Peshawar in state of permanent war

A rescue worker waves to make way for an ambulance as it speeded away form a school that was attacked by Taliban gunmen.— Reuters/File

 

PESHAWAR was a muted, unfamiliar version of itself yesterday. The dusty, wintry provincial capital is a chaotic sight to behold most weekdays, even hours after some of the most devastating terrorist attacks in recent years. Life in Peshawar always goes on.

But yesterday was different. The winding Mall was deserted, as was the storied Qissa Khwani bazaar area. In the heart of the old city, stores were closed and the thin traffic navigated quietly past the small protests held at various intersections.

Where does Peshawar – and Pakistan itself – go from here? In Peshawar, few appeared to have answers, or at least answers with a glimmer of hope. There were tears aplenty and long, reflective silences. Most officials and politicians Dawn spoke to offered substantive comments only anonymously.

“What happened in Warsak (Road) was a conversation, an extreme conversation,” said a civilian official speaking on the condition of anonymity to discuss security policy. “They are saying, ‘You pick up our people, you oust them from their homes, we’ll kill your people.’ We are militarising our problems, not solving them. This is a permanent war,” the official added.

After the multi-party conference, a Peshawar politician belonging to a major political party offered a similarly downcast assessment of the political class: “Nothing will come of this. They are all terrified. Nawaz Sharif never wanted this, not even Zarb-i-Azb. Imran Khan wanted only dialogue. And what’s Khursheed Shah going to do other than make statements?”

About Gen Raheel’s dash to Kabul, a security official said: “Afghans are going to demand a quid pro quo. We’ll show them one (intercepted militant) conversation, they’ll show us another. We’ll ask them for one thing, they’ll ask us for another. Are we ready to offer them something?”

With the problem of cross-border militancy having become bi-directional – elements of the TTP leadership are alleged to have found sanctuary along the Pak-Afghan border in eastern Afghanistan – the question appears to be whether the Pakistani state will use its influence over the Afghan Taliban and the Haqqani network to bring them to the negotiating table with the Afghan government.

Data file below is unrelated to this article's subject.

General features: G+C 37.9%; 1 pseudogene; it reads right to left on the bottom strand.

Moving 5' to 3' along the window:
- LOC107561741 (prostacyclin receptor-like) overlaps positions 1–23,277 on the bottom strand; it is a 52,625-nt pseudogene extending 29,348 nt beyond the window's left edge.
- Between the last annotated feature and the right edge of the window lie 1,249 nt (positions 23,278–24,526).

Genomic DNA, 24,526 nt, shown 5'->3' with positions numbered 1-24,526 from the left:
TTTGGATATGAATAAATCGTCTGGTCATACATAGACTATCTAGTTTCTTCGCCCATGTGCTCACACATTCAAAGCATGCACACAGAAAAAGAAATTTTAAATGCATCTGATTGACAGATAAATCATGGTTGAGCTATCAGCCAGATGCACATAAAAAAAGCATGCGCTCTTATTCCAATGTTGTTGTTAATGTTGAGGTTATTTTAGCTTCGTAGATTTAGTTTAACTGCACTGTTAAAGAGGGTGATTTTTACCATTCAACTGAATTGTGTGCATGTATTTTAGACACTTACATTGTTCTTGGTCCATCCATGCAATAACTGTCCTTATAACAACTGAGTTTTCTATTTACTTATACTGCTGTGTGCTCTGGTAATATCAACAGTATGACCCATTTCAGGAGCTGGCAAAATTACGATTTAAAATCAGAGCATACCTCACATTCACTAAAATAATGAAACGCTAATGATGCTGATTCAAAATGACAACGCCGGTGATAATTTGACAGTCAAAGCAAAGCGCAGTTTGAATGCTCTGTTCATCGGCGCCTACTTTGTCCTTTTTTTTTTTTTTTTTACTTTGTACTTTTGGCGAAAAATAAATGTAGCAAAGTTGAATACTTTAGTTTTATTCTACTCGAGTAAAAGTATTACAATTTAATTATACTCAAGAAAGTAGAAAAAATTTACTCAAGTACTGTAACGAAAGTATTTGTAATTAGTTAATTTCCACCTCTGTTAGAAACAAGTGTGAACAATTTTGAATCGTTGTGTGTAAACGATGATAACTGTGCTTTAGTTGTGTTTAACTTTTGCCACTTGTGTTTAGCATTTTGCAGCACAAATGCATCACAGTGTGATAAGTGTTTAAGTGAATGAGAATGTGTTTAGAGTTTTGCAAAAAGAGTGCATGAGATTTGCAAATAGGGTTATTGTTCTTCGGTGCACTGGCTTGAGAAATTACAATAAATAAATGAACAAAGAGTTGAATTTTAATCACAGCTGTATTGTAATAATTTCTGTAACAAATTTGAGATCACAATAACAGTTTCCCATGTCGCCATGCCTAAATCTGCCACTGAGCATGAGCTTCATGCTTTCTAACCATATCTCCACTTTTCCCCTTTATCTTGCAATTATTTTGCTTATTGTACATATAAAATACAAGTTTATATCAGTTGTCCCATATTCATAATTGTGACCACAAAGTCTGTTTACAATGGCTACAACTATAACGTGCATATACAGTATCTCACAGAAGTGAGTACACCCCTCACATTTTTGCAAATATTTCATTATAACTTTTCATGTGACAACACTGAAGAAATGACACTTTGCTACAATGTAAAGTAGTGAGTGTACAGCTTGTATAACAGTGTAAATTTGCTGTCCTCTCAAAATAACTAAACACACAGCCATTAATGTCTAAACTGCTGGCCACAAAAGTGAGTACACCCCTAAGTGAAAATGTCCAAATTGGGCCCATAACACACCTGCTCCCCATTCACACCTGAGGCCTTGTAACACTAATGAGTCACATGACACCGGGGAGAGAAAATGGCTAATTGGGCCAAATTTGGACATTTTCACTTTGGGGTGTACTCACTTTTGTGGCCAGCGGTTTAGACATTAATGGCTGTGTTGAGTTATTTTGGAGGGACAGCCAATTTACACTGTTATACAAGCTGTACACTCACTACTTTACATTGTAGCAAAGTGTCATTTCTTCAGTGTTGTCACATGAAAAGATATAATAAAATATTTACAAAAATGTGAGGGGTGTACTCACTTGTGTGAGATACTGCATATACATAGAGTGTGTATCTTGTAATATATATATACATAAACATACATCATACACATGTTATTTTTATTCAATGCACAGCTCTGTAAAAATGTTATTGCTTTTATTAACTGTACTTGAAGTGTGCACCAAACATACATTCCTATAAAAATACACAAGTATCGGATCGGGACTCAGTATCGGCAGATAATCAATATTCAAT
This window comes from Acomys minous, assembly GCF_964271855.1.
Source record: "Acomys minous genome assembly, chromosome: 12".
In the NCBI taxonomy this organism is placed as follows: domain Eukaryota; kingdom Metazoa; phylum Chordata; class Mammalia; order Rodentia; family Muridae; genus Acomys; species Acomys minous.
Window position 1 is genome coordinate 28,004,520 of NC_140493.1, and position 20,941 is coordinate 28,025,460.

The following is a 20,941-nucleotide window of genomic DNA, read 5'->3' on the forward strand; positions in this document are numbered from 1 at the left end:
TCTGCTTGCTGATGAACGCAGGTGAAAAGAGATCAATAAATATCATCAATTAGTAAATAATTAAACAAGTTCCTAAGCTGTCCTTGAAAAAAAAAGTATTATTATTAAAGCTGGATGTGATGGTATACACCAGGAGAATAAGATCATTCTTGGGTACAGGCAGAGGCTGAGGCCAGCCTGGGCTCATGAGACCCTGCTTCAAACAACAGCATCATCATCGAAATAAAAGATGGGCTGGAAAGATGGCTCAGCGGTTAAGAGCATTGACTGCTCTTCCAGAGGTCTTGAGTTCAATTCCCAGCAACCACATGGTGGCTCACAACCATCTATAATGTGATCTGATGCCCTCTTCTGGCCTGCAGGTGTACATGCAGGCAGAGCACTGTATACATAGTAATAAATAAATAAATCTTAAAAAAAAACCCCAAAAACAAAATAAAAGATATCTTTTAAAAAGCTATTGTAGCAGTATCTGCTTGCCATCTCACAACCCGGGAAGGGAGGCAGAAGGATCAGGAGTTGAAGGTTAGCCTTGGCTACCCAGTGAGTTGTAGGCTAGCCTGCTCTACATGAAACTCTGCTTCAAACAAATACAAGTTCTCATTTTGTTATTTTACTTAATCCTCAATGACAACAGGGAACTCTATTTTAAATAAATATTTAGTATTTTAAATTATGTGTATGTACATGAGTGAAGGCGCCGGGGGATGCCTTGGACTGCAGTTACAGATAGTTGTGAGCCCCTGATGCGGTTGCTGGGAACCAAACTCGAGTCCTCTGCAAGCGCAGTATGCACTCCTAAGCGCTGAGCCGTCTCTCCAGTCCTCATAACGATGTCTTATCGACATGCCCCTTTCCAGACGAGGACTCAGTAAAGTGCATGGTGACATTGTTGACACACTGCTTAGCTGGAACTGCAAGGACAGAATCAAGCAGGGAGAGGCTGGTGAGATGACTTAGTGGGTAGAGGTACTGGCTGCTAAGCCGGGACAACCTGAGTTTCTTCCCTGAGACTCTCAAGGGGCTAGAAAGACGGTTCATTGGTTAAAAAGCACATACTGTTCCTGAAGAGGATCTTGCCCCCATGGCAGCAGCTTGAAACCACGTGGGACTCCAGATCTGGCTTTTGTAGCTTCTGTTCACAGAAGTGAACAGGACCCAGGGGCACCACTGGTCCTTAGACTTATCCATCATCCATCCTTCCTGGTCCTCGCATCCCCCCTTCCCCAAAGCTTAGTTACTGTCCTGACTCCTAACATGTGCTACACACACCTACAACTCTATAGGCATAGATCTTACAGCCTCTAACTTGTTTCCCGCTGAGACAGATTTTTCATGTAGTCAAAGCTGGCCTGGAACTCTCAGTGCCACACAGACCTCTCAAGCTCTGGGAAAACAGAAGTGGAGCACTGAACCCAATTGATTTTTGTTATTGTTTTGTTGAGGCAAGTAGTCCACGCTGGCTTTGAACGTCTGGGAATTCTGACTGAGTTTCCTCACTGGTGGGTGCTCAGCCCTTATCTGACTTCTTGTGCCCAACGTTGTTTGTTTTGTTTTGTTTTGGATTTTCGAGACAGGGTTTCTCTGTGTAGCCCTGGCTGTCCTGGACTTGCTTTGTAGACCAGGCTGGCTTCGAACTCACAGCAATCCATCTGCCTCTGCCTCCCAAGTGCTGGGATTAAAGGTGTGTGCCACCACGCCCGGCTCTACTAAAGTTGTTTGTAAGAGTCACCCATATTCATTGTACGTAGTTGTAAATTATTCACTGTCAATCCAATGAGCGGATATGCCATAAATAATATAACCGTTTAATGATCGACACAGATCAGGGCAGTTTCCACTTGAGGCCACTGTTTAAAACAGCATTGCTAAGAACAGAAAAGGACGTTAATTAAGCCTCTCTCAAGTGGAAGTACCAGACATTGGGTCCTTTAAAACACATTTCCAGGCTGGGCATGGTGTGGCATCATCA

At least one security official offered a mildly optimistic outlook. “Look, it will take a while for the new Afghan government to find its feet and for its policies to filter down through the system. In the meantime, have you heard the Afghan Taliban reject the very idea of talks with the new government? With Karzai they did, but so far there is silence,” the official claimed. That silence was offered as tacit evidence of an emerging Pakistani policy shift.

Curbing cross-border militancy into Pakistan though would still leave a massive militancy problem domestically. And few officials believe the state, either military or civilian wings, is resourced to eliminate even the militants it is fighting.

“The ISI is like a Mercedes. It can do things like play king’s games,” a civilian official said, citing the alleged establishment support for recent anti-government protests. “But out in the villages, on the ground, that’s where it struggles and just doesn’t have the resources to do these things.”

Meanwhile, in Peshawar, both officials and politicians cited problems with the leadership style of Inspector General Police Khyber Pakhtunkhwa Nasir Durrani that has limited the police’s efficacy.

“Durrani has demoralised the (Peshawar police) force. He is constantly shuffling SHOs, every couple of months, nobody knows why or what basis. That drains localised knowledge from the force,” a civilian official claimed.

Another official suggested that while the media savvy Durrani had burnished his reputation nationally with his anti-corruption crusade, the effects on the ground are more mixed. “Because of the complex disciplinary rules, the suspended or sacked officers are quickly reinstated. Sometimes, the sacked or disciplined officer is promoted or gets a better posting.”

More damagingly, Durrani is described as unable to adapt peacetime policing to what is effectively the frontline of a war zone. “When the planes (landing at Peshawar airport) were attacked, he made the police gather a profile of every resident in the take-off and landing zones. But the militants aren’t living there. They turn up suddenly at the periphery, fire their weapons and melt away. That’s where the focus was needed,” a Peshawar administrator said.

Peshawar will limp on from the Warsak Road carnage. But along with the cold a sense of resignation too appeared to have gripped the city last night. Peshawar knows it is caught in a war that may have no end.

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